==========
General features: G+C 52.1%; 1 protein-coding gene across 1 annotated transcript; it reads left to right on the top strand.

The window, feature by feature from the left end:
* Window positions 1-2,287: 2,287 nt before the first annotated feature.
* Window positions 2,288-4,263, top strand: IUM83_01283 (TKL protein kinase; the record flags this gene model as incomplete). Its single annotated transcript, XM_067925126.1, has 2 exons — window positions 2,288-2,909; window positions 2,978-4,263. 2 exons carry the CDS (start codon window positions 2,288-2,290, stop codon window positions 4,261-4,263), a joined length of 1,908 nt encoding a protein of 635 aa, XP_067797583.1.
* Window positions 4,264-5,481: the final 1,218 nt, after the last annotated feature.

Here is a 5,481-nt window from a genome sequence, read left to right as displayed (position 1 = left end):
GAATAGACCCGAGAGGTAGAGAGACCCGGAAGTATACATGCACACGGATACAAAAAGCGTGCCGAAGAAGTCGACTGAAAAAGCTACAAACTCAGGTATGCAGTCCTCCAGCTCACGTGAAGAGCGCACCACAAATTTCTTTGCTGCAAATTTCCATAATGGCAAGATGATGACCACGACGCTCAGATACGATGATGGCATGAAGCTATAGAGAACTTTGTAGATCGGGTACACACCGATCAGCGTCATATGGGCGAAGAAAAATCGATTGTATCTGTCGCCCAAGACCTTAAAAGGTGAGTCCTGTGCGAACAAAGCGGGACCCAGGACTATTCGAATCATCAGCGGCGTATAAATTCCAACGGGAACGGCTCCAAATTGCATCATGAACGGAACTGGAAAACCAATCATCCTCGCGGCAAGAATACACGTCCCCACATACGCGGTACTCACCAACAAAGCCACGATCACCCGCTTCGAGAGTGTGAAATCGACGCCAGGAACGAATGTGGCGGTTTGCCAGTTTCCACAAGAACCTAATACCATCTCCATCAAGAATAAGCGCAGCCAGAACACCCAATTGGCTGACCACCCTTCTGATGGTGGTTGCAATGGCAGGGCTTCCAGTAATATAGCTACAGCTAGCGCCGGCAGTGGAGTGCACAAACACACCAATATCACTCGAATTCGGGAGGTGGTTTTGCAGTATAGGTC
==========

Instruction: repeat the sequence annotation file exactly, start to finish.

General features: G+C 52.1%; 1 protein-coding gene across 1 annotated transcript; it reads left to right on the top strand.

The window, feature by feature from the left end:
* Window positions 1-2,287: 2,287 nt before the first annotated feature.
* Window positions 2,288-4,263, top strand: IUM83_01283 (TKL protein kinase; the record flags this gene model as incomplete). Its single annotated transcript, XM_067925126.1, has 2 exons — window positions 2,288-2,909; window positions 2,978-4,263. 2 exons carry the CDS (start codon window positions 2,288-2,290, stop codon window positions 4,261-4,263), a joined length of 1,908 nt encoding a protein of 635 aa, XP_067797583.1.
* Window positions 4,264-5,481: the final 1,218 nt, after the last annotated feature.

Here is a 5,481-nt window from a genome sequence, read left to right as displayed (position 1 = left end):
GAATAGACCCGAGAGGTAGAGAGACCCGGAAGTATACATGCACACGGATACAAAAAGCGTGCCGAAGAAGTCGACTGAAAAAGCTACAAACTCAGGTATGCAGTCCTCCAGCTCACGTGAAGAGCGCACCACAAATTTCTTTGCTGCAAATTTCCATAATGGCAAGATGATGACCACGACGCTCAGATACGATGATGGCATGAAGCTATAGAGAACTTTGTAGATCGGGTACACACCGATCAGCGTCATATGGGCGAAGAAAAATCGATTGTATCTGTCGCCCAAGACCTTAAAAGGTGAGTCCTGTGCGAACAAAGCGGGACCCAGGACTATTCGAATCATCAGCGGCGTATAAATTCCAACGGGAACGGCTCCAAATTGCATCATGAACGGAACTGGAAAACCAATCATCCTCGCGGCAAGAATACACGTCCCCACATACGCGGTACTCACCAACAAAGCCACGATCACCCGCTTCGAGAGTGTGAAATCGACGCCAGGAACGAATGTGGCGGTTTGCCAGTTTCCACAAGAACCTAATACCATCTCCATCAAGAATAAGCGCAGCCAGAACACCCAATTGGCTGACCACCCTTCTGATGGTGGTTGCAATGGCAGGGCTTCCAGTAATATAGCTACAGCTAGCGCCGGCAGTGGAGTGCACAAACACACCAATATCACTCGAATTCGGGAGGTGGTTTTGCAGTATAGGTC